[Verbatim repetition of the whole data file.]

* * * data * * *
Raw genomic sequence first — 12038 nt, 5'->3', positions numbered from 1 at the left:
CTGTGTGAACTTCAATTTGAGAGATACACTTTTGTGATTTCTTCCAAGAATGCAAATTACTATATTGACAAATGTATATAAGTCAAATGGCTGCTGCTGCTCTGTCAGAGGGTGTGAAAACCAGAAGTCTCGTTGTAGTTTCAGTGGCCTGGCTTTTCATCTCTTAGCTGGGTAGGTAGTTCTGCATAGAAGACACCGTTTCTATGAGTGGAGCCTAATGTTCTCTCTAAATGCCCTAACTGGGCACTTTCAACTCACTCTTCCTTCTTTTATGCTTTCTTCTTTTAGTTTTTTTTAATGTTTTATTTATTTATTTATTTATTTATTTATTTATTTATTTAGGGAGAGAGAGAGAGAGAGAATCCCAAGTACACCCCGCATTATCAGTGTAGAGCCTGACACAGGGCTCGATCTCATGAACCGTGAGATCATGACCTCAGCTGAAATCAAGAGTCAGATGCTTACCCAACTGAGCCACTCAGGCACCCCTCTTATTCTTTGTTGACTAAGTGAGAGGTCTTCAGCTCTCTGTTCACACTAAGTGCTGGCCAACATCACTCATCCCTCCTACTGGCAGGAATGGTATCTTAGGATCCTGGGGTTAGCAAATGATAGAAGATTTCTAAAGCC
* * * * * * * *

Raw genomic sequence first — 12038 nt, 5'->3', positions numbered from 1 at the left:
CTGTGTGAACTTCAATTTGAGAGATACACTTTTGTGATTTCTTCCAAGAATGCAAATTACTATATTGACAAATGTATATAAGTCAAATGGCTGCTGCTGCTCTGTCAGAGGGTGTGAAAACCAGAAGTCTCGTTGTAGTTTCAGTGGCCTGGCTTTTCATCTCTTAGCTGGGTAGGTAGTTCTGCATAGAAGACACCGTTTCTATGAGTGGAGCCTAATGTTCTCTCTAAATGCCCTAACTGGGCACTTTCAACTCACTCTTCCTTCTTTTATGCTTTCTTCTTTTAGTTTTTTTTAATGTTTTATTTATTTATTTATTTATTTATTTATTTATTTATTTAGGGAGAGAGAGAGAGAGAGAATCCCAAGTACACCCCGCATTATCAGTGTAGAGCCTGACACAGGGCTCGATCTCATGAACCGTGAGATCATGACCTCAGCTGAAATCAAGAGTCAGATGCTTACCCAACTGAGCCACTCAGGCACCCCTCTTATTCTTTGTTGACTAAGTGAGAGGTCTTCAGCTCTCTGTTCACACTAAGTGCTGGCCAACATCACTCATCCCTCCTACTGGCAGGAATGGTATCTTAGGATCCTGGGGTTAGCAAATGATAGAAGATTTCTAAAGCC